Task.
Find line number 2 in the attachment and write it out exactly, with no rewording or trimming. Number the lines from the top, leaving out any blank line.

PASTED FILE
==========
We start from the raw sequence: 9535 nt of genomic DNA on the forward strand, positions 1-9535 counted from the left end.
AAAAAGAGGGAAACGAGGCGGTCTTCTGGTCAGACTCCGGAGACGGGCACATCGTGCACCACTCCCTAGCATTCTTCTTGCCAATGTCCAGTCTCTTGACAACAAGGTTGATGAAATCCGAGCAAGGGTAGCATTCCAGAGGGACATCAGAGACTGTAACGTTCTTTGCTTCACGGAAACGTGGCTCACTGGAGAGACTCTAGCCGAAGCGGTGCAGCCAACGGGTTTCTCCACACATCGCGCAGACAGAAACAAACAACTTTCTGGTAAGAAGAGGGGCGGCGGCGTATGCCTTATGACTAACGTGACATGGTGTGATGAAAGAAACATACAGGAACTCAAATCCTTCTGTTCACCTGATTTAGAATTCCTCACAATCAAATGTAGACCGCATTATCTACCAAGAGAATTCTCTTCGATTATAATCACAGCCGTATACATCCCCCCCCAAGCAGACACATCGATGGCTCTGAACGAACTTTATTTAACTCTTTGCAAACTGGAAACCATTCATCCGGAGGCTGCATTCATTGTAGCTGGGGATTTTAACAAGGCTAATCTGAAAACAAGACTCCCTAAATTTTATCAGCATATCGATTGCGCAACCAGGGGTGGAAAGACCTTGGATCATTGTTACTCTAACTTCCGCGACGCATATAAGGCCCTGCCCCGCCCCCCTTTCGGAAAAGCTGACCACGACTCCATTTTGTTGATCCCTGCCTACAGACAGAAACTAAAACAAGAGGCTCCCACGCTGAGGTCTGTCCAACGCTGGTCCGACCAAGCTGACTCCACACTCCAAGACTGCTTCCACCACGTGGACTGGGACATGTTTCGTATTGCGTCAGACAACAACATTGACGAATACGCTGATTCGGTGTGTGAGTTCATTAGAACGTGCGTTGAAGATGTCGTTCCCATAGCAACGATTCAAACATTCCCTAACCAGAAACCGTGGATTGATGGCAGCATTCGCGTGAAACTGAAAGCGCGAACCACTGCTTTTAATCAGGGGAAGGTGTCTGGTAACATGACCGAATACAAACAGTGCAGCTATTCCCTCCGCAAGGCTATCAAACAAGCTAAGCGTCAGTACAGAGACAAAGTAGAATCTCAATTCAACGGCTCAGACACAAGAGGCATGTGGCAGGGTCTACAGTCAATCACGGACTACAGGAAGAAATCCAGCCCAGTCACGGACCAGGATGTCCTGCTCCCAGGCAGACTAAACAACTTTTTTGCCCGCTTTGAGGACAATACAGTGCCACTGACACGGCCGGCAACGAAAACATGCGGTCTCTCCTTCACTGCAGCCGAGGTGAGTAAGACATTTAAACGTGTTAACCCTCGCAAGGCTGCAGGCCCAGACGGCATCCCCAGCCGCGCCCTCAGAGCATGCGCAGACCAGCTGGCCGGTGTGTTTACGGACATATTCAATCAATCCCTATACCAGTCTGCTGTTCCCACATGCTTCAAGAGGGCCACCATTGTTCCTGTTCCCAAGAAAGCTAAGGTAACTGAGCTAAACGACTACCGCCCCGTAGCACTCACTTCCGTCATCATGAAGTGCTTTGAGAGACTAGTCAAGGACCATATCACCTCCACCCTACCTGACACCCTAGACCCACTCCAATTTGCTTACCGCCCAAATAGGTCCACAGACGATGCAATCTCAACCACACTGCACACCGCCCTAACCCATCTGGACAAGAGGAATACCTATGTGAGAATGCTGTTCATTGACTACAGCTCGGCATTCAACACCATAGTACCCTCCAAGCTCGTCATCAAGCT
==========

AAAAAGAGGGAAACGAGGCGGTCTTCTGGTCAGACTCCGGAGACGGGCACATCGTGCACCACTCCCTAGCATTCTTCTTGCCAATGTCCAGTCTCTTGACAACAAGGTTGATGAAATCCGAGCAAGGGTAGCATTCCAGAGGGACATCAGAGACTGTAACGTTCTTTGCTTCACGGAAACGTGGCTCACTGGAGAGACTCTAGCCGAAGCGGTGCAGCCAACGGGTTTCTCCACACATCGCGCAGACAGAAACAAACAACTTTCTGGTAAGAAGAGGGGCGGCGGCGTATGCCTTATGACTAACGTGACATGGTGTGATGAAAGAAACATACAGGAACTCAAATCCTTCTGTTCACCTGATTTAGAATTCCTCACAATCAAATGTAGACCGCATTATCTACCAAGAGAATTCTCTTCGATTATAATCACAGCCGTATACATCCCCCCCCAAGCAGACACATCGATGGCTCTGAACGAACTTTATTTAACTCTTTGCAAACTGGAAACCATTCATCCGGAGGCTGCATTCATTGTAGCTGGGGATTTTAACAAGGCTAATCTGAAAACAAGACTCCCTAAATTTTATCAGCATATCGATTGCGCAACCAGGGGTGGAAAGACCTTGGATCATTGTTACTCTAACTTCCGCGACGCATATAAGGCCCTGCCCCGCCCCCCTTTCGGAAAAGCTGACCACGACTCCATTTTGTTGATCCCTGCCTACAGACAGAAACTAAAACAAGAGGCTCCCACGCTGAGGTCTGTCCAACGCTGGTCCGACCAAGCTGACTCCACACTCCAAGACTGCTTCCACCACGTGGACTGGGACATGTTTCGTATTGCGTCAGACAACAACATTGACGAATACGCTGATTCGGTGTGTGAGTTCATTAGAACGTGCGTTGAAGATGTCGTTCCCATAGCAACGATTCAAACATTCCCTAACCAGAAACCGTGGATTGATGGCAGCATTCGCGTGAAACTGAAAGCGCGAACCACTGCTTTTAATCAGGGGAAGGTGTCTGGTAACATGACCGAATACAAACAGTGCAGCTATTCCCTCCGCAAGGCTATCAAACAAGCTAAGCGTCAGTACAGAGACAAAGTAGAATCTCAATTCAACGGCTCAGACACAAGAGGCATGTGGCAGGGTCTACAGTCAATCACGGACTACAGGAAGAAATCCAGCCCAGTCACGGACCAGGATGTCCTGCTCCCAGGCAGACTAAACAACTTTTTTGCCCGCTTTGAGGACAATACAGTGCCACTGACACGGCCGGCAACGAAAACATGCGGTCTCTCCTTCACTGCAGCCGAGGTGAGTAAGACATTTAAACGTGTTAACCCTCGCAAGGCTGCAGGCCCAGACGGCATCCCCAGCCGCGCCCTCAGAGCATGCGCAGACCAGCTGGCCGGTGTGTTTACGGACATATTCAATCAATCCCTATACCAGTCTGCTGTTCCCACATGCTTCAAGAGGGCCACCATTGTTCCTGTTCCCAAGAAAGCTAAGGTAACTGAGCTAAACGACTACCGCCCCGTAGCACTCACTTCCGTCATCATGAAGTGCTTTGAGAGACTAGTCAAGGACCATATCACCTCCACCCTACCTGACACCCTAGACCCACTCCAATTTGCTTACCGCCCAAATAGGTCCACAGACGATGCAATCTCAACCACACTGCACACCGCCCTAACCCATCTGGACAAGAGGAATACCTATGTGAGAATGCTGTTCATTGACTACAGCTCGGCATTCAACACCATAGTACCCTCCAAGCTCGTCATCAAGCT